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The Italian mafia and violence against women

In the name of “culture” and “honour” young girls born into the ‘ndrangheta mafia in Calabria lose their sense of identity. Those who seek freedom pay a terrible price.  

Madonna di Polsi, a festival known for the 'ndrangheta's attendance. Photo: Connie Agius.

I was married at 13.

It ruined our lives.

I wanted peace, love, to feel, to be myself. 

Life has brought me nothing but pain.

This is not another story about a forced marriage in an Islamic country.

It's a paragraph from a letter written by Maria Concetta Cacciola, a young woman in "modern", post-Enlightenment Italy.

Her life in Rosarno, a small town that hangs over the deep blue Tyrrhenian Sea on the west coast of Calabria, played out like a Greek tragedy. Maria Concetta Cacciola had the bad luck to be born into a family respected in the underworld for its membership in the Italian mafia group known as the ‘ndrangheta.

It's long been the dominant social force in Calabria, in Italy’s “toe”. The 'ndrangheta comes from the Greek: it means  “courage” and “loyalty”. It’s one of the most powerful criminal organisations in the world.

Each clan is autonomous. Only relatives can be indoctrinated. It's these ties of blood that let the mafia manipulate the concept of family loyalty and lock away their criminal secret dealings. The unbreakability of Family is what has made the 'ndrangheta so impenetrable to authorities.

What unites these clans is the code of honour, which operates like a procedures manual. The rules are like those of mediaeval Europe - feudal in nature.

Crime is inherited. Sons are educated from birth to become the next generation of criminal bosses. Their daughters are forced to marry these young mafiosi, sometimes before puberty. Not only do they have no choice of life partner, some 'ndrangheta women don't even marry outside the family - they're forced to marry cousins. The wedding vows are a tool to ensure the longevity of a "pure" ‘ndrangheta bloodline.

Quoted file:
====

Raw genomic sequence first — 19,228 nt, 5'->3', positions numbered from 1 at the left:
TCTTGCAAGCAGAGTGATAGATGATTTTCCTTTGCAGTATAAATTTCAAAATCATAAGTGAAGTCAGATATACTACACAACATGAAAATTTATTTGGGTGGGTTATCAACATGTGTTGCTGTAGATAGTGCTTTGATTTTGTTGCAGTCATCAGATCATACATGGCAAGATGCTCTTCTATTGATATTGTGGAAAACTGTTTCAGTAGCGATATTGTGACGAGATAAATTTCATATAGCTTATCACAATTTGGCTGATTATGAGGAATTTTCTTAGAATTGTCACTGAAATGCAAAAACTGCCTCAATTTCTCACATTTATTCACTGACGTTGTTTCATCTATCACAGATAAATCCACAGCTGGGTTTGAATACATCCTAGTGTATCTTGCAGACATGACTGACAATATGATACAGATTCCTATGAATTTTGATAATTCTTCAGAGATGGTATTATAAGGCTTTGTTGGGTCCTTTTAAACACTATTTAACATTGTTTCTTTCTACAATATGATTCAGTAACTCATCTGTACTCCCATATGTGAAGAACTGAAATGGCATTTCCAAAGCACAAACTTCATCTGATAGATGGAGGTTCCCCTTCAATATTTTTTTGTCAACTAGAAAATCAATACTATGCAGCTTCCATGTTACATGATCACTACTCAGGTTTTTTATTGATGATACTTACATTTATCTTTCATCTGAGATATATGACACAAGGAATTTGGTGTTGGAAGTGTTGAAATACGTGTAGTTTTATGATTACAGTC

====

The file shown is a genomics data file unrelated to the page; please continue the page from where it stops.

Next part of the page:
As with medieval royalty, arranged marriages are also used to resolve feuds or build business alliances. The traditional practice of parading the bed linen stained with virginal blood on the balcony after a couple's wedding night has not died out in parts of Calabria. The red stain is evidence of an "honourable woman" - and it represents the lives lost during a feud that the marriage has resolved. 

Young girls lose their sense of identity in the ‘ndrangheta’s system. They are required to obey and serve the men of the family. Some women do not have their own bank accounts, are not permitted to drive and cannot leave the house without permission or a male chaperon. They must do whatever is demanded by the family – criminal or otherwise.

Disobedience is not tolerated because it tarnishes the family’s honour and standing in the community. Omertà - the vow of absolute silence - is an important factor in their definition of honour. The punishment for breaking that silence can range from severe beatings to death. 

Why do women tolerate this treatment?

This feudal code is normalised from birth, so it is generally not challenged. The mafia also twist the concept of culture. Travelling in Calabria this year, I had a rare chance to sit down with a family, some of whom had been convicted for Mafia Association in Italy. My question about how they could justify their crimes, the murders, manipulation of family and their way of life, was met with a wry smile.

"It's hard for you to understand," said one of the men. "It's part of the culture in the south. It's our family against the other [‘ndrangheta] families ... and the system." Mafia families drill the concept of "us" against "the rest" into the children.

Maria Concetta Cacciola was one of many young women trapped in this world. Court documents show she grew up in a family heavily involved in the transportation of drugs and weapons. Her destiny was sealed at birth because of her surname. Forced to marry her husband, Salvatore Figliuzzi, at 13, by 15 she was pregnant. Figliuzzi was later convicted for mafia-related crimes.